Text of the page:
These clear marks are opposite to the boastings and control of the Antichrist. We need to remind ourselves that Jesus alone is King and give our devotion only to Him, no matter what others promise. Don’t believe them.

  • The Fanfare: “Rejoice greatly,
  • The Coronation of the King (colt’s connection with anointing)
  • He is just (righteous)
  • Brings salvation
  • His identity: Humbly enters on a colt

Post-coronation Glory (Zechariah 9:10)

10 I will cut off the chariot from Ephraim and the horse from Jerusalem; and the bow of war will be cut off. And He will speak peace to the nations; And His dominion will be from sea to sea, and from the River to the ends of the earth. (Zech 9:10 NASB)

Although we could spend the whole time on one verse, 9:9, we need to mention verse 10. The humility of God’s Son displayed the depth of God’s love and commitment to His people, but Jesus would rise (Feast of Firstfruits) and reign. Jesus now rules as King. All authority in heaven and earth belongs to Him alone. He now declares His Saving grace in the Gospel to all peoples, “to the ends of the earth” (Romans 15:9-13).

Some wonder why Jesus postpones the display of His power and glory. Once Jesus displays His full power, everything is over. Right now, His salvation’s plan includes this era of bringing the message of Jesus’ love and death to more people around the world, not just to the Jews. So, though Jesus has all authority, He empowers His people to spread the Gospel and make disciples until He returns. Jesus stated this in the Great Commission.

18 And Jesus came up and spoke to them, saying, “All authority has been given to Me in heaven and on earth. 19 Go therefore and make disciples of all the nations…” (Mat 28:18-19; cf Rom 16:20).

Summary and Application

Let’s summarize these powerful points of Jesus’ coronation.
By suffering, Christ created a way to welcome us into His kingdom as priests. (Rev 1:6)

  • Jesus came the first time to die and save us.
  • At Passover, Jesus was coronated (crowned) with the crown of thorns (Psalm 118).
  • We are to declare (evangelize) His good news wherever we go, even to all the nations!

3. The Return of the King (Zech 9:11-17)

11 As for you also, because of the blood of My covenant with you, I have set your prisoners free from the waterless pit. 12 Return to the stronghold, O prisoners who have the hope…14 Then the Lord will appear over them, And His arrow will go forth like lightning; And the Lord God will blow the trumpet, And will march in the storm winds of the south. 15 The Lord of hosts will defend them. …16 And the Lord their God will save them in that day as the flock of His people; for they are as the stones of a crown, sparkling in His land. (Zech 9:11-17)

As we look at this last section of Zechariah 9, we observe a bold restatement of these old promises. They are new promises for the Israelites in exile, just as we see new promises stated for us at the end of Revelation.
In the following verses, the fruit of Jesus’ redemptive work are found. “As for you also, because of the blood of My covenant with you, I have set your prisoners free from the waterless pit.”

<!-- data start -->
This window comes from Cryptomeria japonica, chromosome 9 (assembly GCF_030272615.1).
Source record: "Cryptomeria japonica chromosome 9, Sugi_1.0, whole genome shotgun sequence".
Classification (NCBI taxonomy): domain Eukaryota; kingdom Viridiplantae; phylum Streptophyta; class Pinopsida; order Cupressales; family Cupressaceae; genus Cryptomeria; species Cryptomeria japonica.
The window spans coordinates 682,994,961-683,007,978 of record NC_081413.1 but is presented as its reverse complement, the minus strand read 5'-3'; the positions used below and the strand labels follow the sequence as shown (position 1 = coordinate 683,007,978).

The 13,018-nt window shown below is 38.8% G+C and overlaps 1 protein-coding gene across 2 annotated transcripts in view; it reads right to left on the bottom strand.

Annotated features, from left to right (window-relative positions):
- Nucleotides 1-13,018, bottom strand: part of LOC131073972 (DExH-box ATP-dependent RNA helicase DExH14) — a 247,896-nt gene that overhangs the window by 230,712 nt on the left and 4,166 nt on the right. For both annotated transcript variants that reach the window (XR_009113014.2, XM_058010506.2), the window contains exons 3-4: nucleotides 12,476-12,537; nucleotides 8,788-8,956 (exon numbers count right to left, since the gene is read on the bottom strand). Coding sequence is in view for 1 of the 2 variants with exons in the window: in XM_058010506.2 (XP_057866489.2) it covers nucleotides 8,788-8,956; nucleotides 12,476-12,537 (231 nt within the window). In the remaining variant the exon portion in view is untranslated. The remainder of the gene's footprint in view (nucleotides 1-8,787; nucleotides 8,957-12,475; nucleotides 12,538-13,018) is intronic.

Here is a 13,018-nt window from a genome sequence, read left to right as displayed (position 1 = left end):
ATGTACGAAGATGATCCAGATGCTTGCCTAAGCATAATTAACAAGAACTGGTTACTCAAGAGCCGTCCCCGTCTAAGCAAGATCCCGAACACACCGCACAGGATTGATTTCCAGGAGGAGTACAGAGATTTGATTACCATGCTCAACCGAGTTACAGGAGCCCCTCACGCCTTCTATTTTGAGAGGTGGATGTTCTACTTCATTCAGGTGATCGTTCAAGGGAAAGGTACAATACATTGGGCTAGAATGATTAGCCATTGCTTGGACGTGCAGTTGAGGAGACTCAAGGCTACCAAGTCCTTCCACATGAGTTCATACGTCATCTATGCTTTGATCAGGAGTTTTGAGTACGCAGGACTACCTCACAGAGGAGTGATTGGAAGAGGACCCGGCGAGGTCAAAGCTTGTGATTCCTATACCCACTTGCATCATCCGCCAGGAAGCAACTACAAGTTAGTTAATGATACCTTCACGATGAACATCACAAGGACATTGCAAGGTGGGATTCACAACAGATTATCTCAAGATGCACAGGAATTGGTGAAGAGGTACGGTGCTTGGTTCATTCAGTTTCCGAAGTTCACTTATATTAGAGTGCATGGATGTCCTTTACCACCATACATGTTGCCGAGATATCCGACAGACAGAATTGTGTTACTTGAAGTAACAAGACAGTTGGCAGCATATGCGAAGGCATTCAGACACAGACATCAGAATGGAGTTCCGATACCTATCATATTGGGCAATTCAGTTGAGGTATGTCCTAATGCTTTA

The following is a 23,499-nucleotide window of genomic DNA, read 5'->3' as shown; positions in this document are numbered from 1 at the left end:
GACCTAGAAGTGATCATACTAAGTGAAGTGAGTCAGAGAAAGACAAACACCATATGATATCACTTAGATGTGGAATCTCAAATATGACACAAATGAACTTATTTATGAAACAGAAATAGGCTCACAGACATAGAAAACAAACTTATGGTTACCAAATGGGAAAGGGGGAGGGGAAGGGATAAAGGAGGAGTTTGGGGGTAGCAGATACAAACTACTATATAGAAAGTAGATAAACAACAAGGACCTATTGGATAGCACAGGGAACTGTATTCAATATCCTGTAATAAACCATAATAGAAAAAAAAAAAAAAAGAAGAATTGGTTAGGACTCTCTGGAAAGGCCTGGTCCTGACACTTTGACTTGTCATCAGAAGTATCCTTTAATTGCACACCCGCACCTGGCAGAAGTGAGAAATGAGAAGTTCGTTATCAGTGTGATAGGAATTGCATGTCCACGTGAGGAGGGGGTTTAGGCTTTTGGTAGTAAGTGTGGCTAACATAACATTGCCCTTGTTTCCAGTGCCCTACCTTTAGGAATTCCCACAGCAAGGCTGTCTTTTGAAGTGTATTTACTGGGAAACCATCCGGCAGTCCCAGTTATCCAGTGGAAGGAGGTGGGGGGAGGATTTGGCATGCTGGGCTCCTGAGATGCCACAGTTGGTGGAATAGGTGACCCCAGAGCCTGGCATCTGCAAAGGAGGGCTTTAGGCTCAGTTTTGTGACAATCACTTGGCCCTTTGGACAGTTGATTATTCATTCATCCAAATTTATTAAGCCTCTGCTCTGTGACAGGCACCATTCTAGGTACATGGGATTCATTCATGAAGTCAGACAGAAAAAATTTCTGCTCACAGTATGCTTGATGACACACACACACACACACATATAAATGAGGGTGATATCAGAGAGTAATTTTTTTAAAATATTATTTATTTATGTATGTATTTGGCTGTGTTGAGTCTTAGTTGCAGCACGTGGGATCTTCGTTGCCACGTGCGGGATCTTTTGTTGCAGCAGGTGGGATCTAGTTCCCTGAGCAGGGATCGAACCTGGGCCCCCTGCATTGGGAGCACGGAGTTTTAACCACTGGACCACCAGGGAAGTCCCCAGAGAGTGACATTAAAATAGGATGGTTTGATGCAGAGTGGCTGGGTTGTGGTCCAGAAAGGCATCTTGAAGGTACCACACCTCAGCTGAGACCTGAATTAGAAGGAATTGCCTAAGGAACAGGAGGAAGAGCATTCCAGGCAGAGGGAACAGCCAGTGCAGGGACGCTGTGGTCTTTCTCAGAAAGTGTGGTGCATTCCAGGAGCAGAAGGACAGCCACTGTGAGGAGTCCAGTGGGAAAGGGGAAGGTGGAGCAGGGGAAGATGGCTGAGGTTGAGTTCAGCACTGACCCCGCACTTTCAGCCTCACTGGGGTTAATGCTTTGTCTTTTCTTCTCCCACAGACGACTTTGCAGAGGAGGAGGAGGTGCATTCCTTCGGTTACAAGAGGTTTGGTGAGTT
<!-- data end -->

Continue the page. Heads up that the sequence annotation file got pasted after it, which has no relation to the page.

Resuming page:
This “blood of the covenant” is the liberating New Covenant, mentioned by Jeremiah (Jer 31:31) but fulfilled by Jesus just literal days after His coronation.

Believe in Jesus! Confess your sins and give your faith and hope to Christ, who will save you both from your sins and judgment but also from the judgment of this world.
This perverted oppression will again pervade the world; evil manifestations will worsen, if possible, than ever before. But Jesus will suddenly return and ultimately judge His enemies. Enemies of His people are His enemies.

O prisoners who have the hope…14 Then the Lord will appear over them, And His arrow will go forth like lightning; And the Lord God will blow the trumpet…

As stated in Revelation, Jesus will implement God’s powerful judgments to wipe out the enemy with one blow. God allows the enemy to continue temporarily, but only so that all His people have time to enter His fold. Jesus stated the time is short (Rev 12:12).
God’s glory and power never overwhelm His goal of forever caring for His people. Again, the theme of God’s mercy and grace will always hover over God’s people flowing into eternity.

15 The Lord of hosts will defend them. …16 And the Lord their God will save them in that day as the flock of His people; for they are as the stones of a crown, sparkling in His land.

The easiest way to understand God’s genuine love is through the analogy of the bride, fully revealed at Christ’s return as the Bridegroom comes for His bride as seen in Revelation 21. The intimacy, the elimination of enemies, forgiveness of sins, and rich glory in the new heavens and earth are all prepared for His family forever.

Summary and Application
“ And I saw the holy city, new Jerusalem, coming down out of heaven from God, made ready as a bride adorned for her husband. (Rev 21:2)

  • The end times are upon us; beware but have hope! Events get worse before better.
  • Jesus has all authority and will timely and appropriately exercise it.
  • Delight in your Lord who greatly loves you!


Let’s attempt to wrap these powerful truths in a few sentences.

  • Be careful of your trust in world leaders and systems.
  • Worship and adore our great Savior King!
  • Boldly live a life of obedience to Jesus as King, sharing the Gospel of Jesus Christ.
  • Live each day in light of His return for us.

Jesus’ coronation occurred on Palm Sunday leading into the Passion week, the celebration of Passover.

Discussion Questions for Zechariah 9

  1. How do verses 1-3 differ from those starting in verse 4?
  2. What threats and oppression have you experienced in life?
  3. How do the two Genesis promises relate to each other (Gen 3:15 and Gen 49:10-11)?
  4. How is Genesis 49:10-11 similar to Zechariah 9:9?
  5. What is the significance of Palm Sunday, and how does it connect to Zechariah 9:9? How can we be sure of this connection?
  6. What are the connections between Palm Sunday and the three feasts celebrated at Passover?
  7. What is the significance of Jesus’ humble entry into Jerusalem?
  8. Why did the author connect Zechariah 9:10 with the Great Commission (Matthew 28:17-20)?
  9. Why doesn’t King Jesus, fully divested with heaven and earth’s authority, not disclose His full power?
  10. What is the significance of Zechariah 9:11 with Jesus’ redemptive work?
  11. How does Zechariah 9:12-14 remind us of the earthly powers’ final chapter as we now know it?
  12. What does a bridegroom fetching his bride so closely picture Zechariah 9:15-17?
  13. State one thought that impresses you and a change you will make because of it.

Related Articles on Palm Sunday and Jewish Feasts by Paul J. Bucknell